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Marvel’s Guardians of the Galaxy firmed up its stellar position atop the world’s second biggest film market in its first full week, taking $37.97 million to bring its 10-day cume to $69.04 million.
The Disney movie, which is only screening in 3D in China, took $30.07 million in the week to Oct. 19, according to the research body Entgroup, with 249,770 screenings and 6.03 million admissions.
The strong performance comes despite some reservations about the Chinese translation, with complaints on social media that the subtitles are taking a lot of the wit out of the movie.
It’s the latest muscular performance by a Marvel superhero film in China, in a year that saw Captain America: The Winter Soldier take nearly $118 million here.
Ning Hao‘s risqué road trip comedy Breakup Buddies had grossed 1 billion yuan ($163 million) by last Thursday, the fourth movie to pass the 1 billion yuan threshold at box office in Chinese movie history, and by the end of the week had taken $172.16 million after 20 days on release.
A tale of a recently divorced man and his best friend who set off on a series of misadventures, Breakup Buddies had 3.59 million admissions and 183,699 screenings, according to Entgroup.
It is the second Chinese movie to gross more than 1 billion yuan this year, after Monkey King over Chinese New Year.
The box office data means that Huang Bo has become China’s most bankable actor, with the combined revenue from his movies grossing $816 million.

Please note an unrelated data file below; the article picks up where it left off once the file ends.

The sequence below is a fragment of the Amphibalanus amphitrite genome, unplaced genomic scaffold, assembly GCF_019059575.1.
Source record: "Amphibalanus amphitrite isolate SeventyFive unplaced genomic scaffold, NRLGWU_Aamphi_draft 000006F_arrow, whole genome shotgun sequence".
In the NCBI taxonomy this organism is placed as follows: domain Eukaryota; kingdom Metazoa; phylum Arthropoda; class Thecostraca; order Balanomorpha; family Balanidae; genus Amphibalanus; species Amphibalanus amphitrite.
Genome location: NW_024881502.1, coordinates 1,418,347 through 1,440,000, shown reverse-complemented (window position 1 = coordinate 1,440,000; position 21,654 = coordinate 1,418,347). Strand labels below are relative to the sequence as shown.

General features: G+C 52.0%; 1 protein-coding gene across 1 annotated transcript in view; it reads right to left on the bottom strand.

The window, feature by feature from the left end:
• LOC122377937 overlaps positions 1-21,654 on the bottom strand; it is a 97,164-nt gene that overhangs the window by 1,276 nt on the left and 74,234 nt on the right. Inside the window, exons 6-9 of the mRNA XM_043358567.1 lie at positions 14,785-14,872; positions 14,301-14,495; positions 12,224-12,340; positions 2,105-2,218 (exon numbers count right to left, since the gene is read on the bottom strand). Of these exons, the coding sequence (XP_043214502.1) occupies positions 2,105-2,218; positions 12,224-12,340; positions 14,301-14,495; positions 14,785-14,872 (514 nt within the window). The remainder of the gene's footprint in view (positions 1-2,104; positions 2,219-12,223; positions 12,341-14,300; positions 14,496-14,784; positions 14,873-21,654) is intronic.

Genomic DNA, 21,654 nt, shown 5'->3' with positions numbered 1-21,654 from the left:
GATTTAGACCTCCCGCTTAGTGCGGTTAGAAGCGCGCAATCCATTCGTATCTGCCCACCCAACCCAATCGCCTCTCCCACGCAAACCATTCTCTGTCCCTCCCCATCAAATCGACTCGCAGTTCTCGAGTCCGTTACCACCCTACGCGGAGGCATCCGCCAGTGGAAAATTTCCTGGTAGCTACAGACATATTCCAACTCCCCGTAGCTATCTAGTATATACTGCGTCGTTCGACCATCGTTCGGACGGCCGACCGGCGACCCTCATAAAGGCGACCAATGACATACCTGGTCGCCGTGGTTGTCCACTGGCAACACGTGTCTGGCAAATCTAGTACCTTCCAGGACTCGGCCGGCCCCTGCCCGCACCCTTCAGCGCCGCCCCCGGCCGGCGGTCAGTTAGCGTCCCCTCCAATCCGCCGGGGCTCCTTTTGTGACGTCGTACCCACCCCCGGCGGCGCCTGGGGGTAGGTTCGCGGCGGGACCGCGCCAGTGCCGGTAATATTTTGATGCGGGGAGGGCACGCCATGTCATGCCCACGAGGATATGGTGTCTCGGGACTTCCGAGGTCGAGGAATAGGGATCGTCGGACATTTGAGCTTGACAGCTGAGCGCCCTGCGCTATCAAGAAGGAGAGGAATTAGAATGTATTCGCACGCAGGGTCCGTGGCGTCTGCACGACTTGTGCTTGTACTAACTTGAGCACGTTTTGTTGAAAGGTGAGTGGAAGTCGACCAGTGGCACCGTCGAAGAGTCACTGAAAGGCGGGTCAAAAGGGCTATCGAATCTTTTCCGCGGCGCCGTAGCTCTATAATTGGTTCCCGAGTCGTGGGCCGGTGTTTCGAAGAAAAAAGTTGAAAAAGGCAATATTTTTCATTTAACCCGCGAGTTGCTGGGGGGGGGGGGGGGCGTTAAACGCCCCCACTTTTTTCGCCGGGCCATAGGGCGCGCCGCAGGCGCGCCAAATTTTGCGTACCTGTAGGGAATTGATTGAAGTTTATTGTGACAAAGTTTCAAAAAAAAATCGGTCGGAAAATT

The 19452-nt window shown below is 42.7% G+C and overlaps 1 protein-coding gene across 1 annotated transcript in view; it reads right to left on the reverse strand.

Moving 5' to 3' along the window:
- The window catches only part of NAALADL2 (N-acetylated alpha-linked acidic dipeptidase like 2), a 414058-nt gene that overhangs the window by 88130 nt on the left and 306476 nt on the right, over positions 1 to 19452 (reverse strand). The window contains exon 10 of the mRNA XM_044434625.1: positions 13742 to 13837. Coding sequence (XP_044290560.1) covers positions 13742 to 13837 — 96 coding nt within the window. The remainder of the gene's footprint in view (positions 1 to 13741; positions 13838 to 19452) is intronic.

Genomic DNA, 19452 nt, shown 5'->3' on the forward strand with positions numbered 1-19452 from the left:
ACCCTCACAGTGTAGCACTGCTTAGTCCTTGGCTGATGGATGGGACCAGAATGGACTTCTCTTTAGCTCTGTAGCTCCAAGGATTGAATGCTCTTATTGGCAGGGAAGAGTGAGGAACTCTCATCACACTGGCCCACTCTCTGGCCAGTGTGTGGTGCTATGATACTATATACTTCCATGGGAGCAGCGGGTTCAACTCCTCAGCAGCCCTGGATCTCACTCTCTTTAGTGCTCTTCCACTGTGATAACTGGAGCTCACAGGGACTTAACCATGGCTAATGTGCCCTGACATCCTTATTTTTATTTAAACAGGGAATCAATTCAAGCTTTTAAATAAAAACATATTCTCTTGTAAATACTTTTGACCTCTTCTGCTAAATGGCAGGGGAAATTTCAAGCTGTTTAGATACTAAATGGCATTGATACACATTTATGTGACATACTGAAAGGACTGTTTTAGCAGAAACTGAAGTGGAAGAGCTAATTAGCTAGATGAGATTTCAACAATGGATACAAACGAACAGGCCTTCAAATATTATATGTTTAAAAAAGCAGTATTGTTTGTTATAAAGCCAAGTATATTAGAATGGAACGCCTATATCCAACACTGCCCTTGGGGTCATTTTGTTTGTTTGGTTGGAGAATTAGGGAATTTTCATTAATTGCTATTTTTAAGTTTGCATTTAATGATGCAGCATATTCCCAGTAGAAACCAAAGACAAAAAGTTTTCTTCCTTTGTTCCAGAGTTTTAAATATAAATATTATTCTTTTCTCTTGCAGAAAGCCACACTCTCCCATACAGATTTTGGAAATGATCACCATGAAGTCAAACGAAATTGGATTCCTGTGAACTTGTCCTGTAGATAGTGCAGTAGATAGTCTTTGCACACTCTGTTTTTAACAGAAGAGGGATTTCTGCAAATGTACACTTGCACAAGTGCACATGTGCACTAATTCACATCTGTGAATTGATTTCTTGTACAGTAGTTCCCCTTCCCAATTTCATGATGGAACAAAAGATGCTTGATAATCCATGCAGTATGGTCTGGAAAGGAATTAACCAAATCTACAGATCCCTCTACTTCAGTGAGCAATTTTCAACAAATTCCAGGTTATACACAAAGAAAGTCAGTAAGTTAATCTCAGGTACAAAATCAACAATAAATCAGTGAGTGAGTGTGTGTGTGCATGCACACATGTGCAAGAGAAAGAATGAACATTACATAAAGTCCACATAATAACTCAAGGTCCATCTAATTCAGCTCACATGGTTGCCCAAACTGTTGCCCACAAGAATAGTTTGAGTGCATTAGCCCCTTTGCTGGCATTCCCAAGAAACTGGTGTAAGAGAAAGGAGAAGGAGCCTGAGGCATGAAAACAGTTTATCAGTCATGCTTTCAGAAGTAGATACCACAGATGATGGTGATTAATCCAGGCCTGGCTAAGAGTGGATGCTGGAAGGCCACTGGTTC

In third place, Hong Kong director Peter Ho-sun Chan‘s Dearest, a child kidnapping drama based on a true story, added another $4.83 million for a cume of $52.67 million after 25 days on release.
Dearest had 58,232 screenings and marked up 873,785 admissions. It features Zhao Wei, Tong Dawei, Huang Bo and Hao Lei.
Behind that came Ice Age: The Meltdown, which took $4.32 million for a total of $4.33 million after seven days in Chinese cinemas.
Taiwanese cop actioner Black & White: The Dawn of Justice took $1.53 million for a total of $32.09 million after 19 days on release in China.
That was followed by the domestic horror movie Bugs, which took $1.33 million for a total of $3.37 million after 10 days.
In seventh place was the Taiwanese romantic comedy Café. Waiting. Love, which notched up $1.14 million in its opening weekend, followed by Hong Kong director Ann Hui‘s historical epic The Golden Era, which earned another $730,000 for a cume of $7.93 million. The Golden Era (Huang jin shi dai) features Tang Wei and is set against the backdrop of 1930s China.
Behind that was Li Yu‘s Double Exposure, which took $540,000 in its opening weekend, and rounding out the top 10 was The Blue Bone.
Hollywood titles set to open before year-end include The Maze Runner, Teenage Mutant Ninja Turtles and Hercules, while major Chinese titles coming up include Jiang Wen‘s 3D epic Gone With the Bullets, a sequel to the wildly successful Let The Bullets Fly in 2010, which is due to open in early December; John Woo‘s romantic epic The Crossing; and Tsui Hark’s 3D epic The Taking of Tiger Mountain.
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